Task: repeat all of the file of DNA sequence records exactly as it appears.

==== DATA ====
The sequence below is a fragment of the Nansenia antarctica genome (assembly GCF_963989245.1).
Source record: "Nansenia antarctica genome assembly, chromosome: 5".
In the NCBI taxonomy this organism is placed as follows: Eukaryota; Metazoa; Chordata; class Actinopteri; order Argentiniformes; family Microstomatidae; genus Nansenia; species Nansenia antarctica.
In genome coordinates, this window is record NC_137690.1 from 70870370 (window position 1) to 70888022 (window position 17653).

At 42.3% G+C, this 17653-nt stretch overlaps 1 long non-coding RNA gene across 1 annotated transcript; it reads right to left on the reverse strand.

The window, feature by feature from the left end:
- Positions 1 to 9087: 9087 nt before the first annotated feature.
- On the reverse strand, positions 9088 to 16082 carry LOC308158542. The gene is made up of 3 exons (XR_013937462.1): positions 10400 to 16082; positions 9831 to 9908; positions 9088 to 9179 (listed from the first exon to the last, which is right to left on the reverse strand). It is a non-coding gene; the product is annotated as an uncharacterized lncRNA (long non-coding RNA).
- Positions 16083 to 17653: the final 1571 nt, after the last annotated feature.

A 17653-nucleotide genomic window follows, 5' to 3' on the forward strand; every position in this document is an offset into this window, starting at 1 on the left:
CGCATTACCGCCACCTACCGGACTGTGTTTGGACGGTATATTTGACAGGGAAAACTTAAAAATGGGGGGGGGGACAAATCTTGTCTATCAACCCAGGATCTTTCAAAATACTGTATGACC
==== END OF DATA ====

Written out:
The sequence below is a fragment of the Nansenia antarctica genome (assembly GCF_963989245.1).
Source record: "Nansenia antarctica genome assembly, chromosome: 5".
In the NCBI taxonomy this organism is placed as follows: Eukaryota; Metazoa; Chordata; class Actinopteri; order Argentiniformes; family Microstomatidae; genus Nansenia; species Nansenia antarctica.
In genome coordinates, this window is record NC_137690.1 from 70870370 (window position 1) to 70888022 (window position 17653).

At 42.3% G+C, this 17653-nt stretch overlaps 1 long non-coding RNA gene across 1 annotated transcript; it reads right to left on the reverse strand.

The window, feature by feature from the left end:
- Positions 1 to 9087: 9087 nt before the first annotated feature.
- On the reverse strand, positions 9088 to 16082 carry LOC308158542. The gene is made up of 3 exons (XR_013937462.1): positions 10400 to 16082; positions 9831 to 9908; positions 9088 to 9179 (listed from the first exon to the last, which is right to left on the reverse strand). It is a non-coding gene; the product is annotated as an uncharacterized lncRNA (long non-coding RNA).
- Positions 16083 to 17653: the final 1571 nt, after the last annotated feature.

A 17653-nucleotide genomic window follows, 5' to 3' on the forward strand; every position in this document is an offset into this window, starting at 1 on the left:
CGCATTACCGCCACCTACCGGACTGTGTTTGGACGGTATATTTGACAGGGAAAACTTAAAAATGGGGGGGGGGACAAATCTTGTCTATCAACCCAGGATCTTTCAAAATACTGTATGACC